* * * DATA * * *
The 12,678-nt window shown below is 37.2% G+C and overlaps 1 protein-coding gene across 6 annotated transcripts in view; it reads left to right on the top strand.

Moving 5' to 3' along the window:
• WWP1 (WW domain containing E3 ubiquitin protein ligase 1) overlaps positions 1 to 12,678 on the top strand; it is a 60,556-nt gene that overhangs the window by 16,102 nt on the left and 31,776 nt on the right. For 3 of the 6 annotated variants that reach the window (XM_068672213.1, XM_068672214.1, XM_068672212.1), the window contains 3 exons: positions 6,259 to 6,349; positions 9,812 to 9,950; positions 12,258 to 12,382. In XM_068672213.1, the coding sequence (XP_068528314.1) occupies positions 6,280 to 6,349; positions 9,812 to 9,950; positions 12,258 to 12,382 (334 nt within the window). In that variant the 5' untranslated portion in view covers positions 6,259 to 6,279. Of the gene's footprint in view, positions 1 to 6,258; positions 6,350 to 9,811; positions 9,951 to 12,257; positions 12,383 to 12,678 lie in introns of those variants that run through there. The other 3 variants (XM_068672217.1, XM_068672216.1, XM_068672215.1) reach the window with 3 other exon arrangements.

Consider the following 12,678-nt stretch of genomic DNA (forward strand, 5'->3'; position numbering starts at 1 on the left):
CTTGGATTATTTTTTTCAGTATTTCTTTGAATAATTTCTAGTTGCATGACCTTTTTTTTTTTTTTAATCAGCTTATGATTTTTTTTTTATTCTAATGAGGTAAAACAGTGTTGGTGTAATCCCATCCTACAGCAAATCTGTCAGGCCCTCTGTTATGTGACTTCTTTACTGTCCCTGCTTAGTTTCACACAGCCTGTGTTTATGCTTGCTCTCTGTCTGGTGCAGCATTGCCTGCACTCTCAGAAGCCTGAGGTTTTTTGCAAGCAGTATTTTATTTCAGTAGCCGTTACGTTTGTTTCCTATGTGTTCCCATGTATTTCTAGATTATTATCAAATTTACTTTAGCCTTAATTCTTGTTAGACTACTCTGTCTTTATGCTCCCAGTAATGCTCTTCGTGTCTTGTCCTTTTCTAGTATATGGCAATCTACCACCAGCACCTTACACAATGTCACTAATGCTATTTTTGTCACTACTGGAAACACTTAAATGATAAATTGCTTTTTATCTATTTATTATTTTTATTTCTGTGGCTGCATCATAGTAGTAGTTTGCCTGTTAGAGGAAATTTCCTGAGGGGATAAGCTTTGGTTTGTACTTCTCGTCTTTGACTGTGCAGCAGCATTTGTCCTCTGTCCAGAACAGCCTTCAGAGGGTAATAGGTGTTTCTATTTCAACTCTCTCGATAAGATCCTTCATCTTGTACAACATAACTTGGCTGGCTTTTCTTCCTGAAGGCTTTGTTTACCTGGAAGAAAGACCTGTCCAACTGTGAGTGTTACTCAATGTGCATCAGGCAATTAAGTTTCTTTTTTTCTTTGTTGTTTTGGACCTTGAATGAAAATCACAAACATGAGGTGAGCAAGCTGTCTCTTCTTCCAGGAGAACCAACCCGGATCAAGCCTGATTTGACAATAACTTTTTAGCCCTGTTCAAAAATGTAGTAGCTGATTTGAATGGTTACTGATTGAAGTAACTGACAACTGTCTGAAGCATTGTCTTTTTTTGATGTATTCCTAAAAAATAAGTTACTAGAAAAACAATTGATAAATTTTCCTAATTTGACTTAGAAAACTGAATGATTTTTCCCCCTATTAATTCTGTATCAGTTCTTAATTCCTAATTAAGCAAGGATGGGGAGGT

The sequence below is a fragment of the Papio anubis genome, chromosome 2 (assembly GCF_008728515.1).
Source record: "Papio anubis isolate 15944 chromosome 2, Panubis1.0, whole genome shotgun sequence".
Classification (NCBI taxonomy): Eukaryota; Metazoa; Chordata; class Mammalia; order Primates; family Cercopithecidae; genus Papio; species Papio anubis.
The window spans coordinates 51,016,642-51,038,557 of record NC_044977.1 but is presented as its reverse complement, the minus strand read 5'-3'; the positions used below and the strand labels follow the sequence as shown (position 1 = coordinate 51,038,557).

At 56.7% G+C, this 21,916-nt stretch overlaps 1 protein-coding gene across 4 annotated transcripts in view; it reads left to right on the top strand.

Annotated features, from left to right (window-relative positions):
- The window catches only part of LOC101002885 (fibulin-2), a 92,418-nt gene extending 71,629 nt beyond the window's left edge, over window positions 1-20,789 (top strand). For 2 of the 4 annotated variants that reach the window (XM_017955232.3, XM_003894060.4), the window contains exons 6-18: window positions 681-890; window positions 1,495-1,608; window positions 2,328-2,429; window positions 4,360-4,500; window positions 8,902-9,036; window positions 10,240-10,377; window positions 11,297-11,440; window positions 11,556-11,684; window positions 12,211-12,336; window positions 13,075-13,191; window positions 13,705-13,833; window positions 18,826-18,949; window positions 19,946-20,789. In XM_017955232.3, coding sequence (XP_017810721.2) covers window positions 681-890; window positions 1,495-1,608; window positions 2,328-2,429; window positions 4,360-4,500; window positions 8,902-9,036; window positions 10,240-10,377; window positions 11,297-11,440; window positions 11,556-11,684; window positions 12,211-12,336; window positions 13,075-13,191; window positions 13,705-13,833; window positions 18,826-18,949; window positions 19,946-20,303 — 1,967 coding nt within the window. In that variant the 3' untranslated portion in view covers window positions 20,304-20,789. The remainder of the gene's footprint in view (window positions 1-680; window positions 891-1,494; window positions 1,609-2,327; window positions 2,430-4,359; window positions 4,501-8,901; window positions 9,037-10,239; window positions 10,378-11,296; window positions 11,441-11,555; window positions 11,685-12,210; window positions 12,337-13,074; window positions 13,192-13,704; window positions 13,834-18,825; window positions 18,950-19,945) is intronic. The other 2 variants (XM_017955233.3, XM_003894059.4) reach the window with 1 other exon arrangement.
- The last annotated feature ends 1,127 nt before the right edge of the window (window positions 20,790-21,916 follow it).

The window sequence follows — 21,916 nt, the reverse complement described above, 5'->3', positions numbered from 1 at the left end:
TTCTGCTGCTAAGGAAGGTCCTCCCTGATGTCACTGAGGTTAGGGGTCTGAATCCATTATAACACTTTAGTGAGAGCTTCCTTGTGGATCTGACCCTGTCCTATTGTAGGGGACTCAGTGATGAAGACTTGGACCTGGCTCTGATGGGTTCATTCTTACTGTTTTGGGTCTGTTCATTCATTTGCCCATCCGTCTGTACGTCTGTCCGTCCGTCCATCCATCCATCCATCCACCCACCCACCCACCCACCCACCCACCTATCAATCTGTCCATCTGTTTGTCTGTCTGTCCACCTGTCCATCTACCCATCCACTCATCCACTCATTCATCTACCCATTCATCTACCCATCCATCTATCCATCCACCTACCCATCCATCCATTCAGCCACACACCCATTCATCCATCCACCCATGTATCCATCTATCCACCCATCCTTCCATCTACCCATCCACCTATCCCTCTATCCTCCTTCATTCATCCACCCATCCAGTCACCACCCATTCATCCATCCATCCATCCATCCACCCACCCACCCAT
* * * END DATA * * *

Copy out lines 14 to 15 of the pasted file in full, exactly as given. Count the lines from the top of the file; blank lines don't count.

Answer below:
The window sequence follows — 21,916 nt, the reverse complement described above, 5'->3', positions numbered from 1 at the left end:
TTCTGCTGCTAAGGAAGGTCCTCCCTGATGTCACTGAGGTTAGGGGTCTGAATCCATTATAACACTTTAGTGAGAGCTTCCTTGTGGATCTGACCCTGTCCTATTGTAGGGGACTCAGTGATGAAGACTTGGACCTGGCTCTGATGGGTTCATTCTTACTGTTTTGGGTCTGTTCATTCATTTGCCCATCCGTCTGTACGTCTGTCCGTCCGTCCATCCATCCATCCATCCACCCACCCACCCACCCACCCACCCACCTATCAATCTGTCCATCTGTTTGTCTGTCTGTCCACCTGTCCATCTACCCATCCACTCATCCACTCATTCATCTACCCATTCATCTACCCATCCATCTATCCATCCACCTACCCATCCATCCATTCAGCCACACACCCATTCATCCATCCACCCATGTATCCATCTATCCACCCATCCTTCCATCTACCCATCCACCTATCCCTCTATCCTCCTTCATTCATCCACCCATCCAGTCACCACCCATTCATCCATCCATCCATCCATCCACCCACCCACCCAT